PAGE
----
— Doctors worry misinterpretation will fuel misinformation campaigns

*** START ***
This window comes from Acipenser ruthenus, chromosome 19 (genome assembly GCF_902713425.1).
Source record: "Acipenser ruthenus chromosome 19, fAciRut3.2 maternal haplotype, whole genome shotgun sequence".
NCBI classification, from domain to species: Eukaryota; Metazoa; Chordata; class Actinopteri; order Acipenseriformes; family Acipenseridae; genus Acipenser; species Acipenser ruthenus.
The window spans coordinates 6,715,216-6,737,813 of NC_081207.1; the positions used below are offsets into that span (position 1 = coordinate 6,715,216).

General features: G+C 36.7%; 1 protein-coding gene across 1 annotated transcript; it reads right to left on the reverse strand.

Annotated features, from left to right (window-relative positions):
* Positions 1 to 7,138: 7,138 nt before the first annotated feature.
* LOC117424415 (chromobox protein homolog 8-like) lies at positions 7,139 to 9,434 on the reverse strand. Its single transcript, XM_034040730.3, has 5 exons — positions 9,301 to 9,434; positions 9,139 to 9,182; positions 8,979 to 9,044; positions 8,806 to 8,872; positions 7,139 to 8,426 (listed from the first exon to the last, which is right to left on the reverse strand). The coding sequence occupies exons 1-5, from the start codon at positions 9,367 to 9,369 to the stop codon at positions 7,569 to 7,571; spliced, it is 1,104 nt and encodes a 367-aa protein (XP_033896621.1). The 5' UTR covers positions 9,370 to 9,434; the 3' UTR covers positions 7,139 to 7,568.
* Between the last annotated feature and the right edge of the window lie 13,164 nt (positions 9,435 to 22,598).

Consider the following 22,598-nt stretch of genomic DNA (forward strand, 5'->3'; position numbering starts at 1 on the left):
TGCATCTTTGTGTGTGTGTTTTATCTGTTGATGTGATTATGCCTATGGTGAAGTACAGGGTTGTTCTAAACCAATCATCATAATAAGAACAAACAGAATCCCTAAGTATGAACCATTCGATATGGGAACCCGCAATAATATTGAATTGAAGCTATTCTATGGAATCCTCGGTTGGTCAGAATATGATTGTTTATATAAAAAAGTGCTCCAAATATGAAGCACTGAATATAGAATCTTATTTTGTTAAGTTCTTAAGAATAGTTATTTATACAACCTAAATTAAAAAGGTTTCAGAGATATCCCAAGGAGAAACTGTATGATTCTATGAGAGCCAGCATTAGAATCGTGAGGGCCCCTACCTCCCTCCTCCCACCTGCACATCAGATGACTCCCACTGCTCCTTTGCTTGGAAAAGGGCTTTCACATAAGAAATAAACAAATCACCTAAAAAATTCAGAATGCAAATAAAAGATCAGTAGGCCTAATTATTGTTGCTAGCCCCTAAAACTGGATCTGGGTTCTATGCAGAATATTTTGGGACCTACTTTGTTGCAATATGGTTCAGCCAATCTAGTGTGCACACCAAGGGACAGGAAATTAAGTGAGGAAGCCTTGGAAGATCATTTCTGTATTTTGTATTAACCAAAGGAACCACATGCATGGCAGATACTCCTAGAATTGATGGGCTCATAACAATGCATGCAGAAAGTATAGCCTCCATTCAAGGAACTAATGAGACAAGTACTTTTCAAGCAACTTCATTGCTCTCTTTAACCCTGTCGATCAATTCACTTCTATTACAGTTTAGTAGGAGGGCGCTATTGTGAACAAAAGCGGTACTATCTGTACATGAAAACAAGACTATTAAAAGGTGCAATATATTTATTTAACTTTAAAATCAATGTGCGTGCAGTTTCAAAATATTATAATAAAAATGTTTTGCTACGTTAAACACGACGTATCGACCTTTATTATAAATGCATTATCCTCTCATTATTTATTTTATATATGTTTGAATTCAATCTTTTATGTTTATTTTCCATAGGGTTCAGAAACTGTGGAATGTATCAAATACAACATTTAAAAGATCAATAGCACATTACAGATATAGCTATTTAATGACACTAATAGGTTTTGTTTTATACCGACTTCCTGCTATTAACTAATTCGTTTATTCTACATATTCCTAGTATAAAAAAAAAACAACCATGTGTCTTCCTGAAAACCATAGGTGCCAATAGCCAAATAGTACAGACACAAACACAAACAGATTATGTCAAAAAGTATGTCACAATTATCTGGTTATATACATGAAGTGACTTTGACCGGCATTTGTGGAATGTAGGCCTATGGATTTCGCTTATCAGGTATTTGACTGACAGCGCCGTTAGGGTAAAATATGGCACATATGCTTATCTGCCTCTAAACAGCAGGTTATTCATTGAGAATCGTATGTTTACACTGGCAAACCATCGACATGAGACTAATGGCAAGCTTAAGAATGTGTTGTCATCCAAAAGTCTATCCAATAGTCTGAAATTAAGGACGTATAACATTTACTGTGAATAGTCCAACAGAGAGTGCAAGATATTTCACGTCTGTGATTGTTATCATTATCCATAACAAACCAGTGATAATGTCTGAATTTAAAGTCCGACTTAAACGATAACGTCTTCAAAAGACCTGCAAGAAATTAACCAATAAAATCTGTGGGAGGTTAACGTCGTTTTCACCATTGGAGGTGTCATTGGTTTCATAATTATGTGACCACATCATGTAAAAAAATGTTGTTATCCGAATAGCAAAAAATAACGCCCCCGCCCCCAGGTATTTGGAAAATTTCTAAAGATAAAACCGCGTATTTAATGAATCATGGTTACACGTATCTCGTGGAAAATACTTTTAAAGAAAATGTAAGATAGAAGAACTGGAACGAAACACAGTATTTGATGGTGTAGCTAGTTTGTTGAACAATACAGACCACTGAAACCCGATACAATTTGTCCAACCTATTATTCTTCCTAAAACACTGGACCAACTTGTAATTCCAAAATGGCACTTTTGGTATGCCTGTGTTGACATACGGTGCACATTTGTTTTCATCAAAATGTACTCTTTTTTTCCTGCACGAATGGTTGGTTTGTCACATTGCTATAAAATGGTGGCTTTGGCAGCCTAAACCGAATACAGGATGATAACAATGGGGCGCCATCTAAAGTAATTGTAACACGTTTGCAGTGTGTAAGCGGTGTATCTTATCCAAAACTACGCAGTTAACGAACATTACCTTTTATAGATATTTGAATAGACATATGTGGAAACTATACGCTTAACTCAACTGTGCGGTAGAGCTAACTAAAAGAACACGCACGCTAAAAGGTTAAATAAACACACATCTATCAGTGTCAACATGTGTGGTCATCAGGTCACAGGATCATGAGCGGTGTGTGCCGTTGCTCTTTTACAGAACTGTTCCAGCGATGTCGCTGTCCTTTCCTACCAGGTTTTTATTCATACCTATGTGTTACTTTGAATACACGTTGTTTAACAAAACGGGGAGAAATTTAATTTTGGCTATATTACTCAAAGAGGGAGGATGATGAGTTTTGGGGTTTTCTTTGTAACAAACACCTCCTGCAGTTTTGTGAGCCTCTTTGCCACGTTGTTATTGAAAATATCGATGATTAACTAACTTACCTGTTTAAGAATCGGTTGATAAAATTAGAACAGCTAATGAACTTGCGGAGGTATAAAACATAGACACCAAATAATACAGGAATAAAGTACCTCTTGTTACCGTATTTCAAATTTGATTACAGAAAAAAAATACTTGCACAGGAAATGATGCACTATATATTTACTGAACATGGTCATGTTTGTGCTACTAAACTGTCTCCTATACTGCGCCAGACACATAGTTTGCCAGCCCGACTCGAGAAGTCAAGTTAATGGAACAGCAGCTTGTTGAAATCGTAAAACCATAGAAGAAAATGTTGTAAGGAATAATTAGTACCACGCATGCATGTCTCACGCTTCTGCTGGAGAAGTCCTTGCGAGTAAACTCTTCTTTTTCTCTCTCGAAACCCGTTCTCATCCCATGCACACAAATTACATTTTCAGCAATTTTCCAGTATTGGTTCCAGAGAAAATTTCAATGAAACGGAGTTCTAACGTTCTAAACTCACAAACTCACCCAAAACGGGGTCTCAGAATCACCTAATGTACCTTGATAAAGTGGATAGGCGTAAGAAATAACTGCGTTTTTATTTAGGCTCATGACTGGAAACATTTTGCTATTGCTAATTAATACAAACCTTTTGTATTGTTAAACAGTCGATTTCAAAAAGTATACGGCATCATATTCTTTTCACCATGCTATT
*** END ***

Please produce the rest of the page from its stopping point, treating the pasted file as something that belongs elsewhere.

Researchers are getting pushback over a medRxiv preprint that relied heavily on Vaccine Adverse Event Reporting System (VAERS) data to characterize myocarditis risk with the COVID-19 vaccine in adolescents, particularly young boys. The report by Tracy Høeg, MD, PhD, of the University of California Davis, and colleagues found that rates of “cardiac adverse events” after the second dose were higher than previous CDC estimates, at 162 per million among boys ages 12 to 15 and 94 per million among boys ages 16 to 17. (Rates were much lower for girls, at about 13 per million for each age group.) The authors also concluded that the risk of hospitalization for cardiac adverse events following vaccination is higher than the risk of being hospitalized with COVID for healthy boys in both age groups. The findings led to an uproar by physicians on social media, who pointed out that they’re unreliable due to the nature of VAERS and its known limitations — and that the authors are running the risk of serious misinterpretation of their findings by groups with bad intentions. For instance, Rep. Marjorie Taylor Greene (R-Ga.) already tweeted a link to a Guardian story that took an uncritical approach to the findings, holding it up as evidence that vaccines are riskier than COVID for boys. Physicians haven’t been kind in their reviews, with one physician blogger calling it a “dumpster dive” into a dataset that’s full of well-known flaws, adding that these authors should have known better. VAERS is an early warning system that can generate hypotheses that require adjudication of reports; it was never intended to be used as a research dataset, said blogger David Gorski, MD, PhD, of Wayne State University in Detroit. Gorski also raised concerns about confirmation bias — particularly because one co-author is a member of “Rational Ground,” a group that promotes anti-masking and anti-lockdown stances.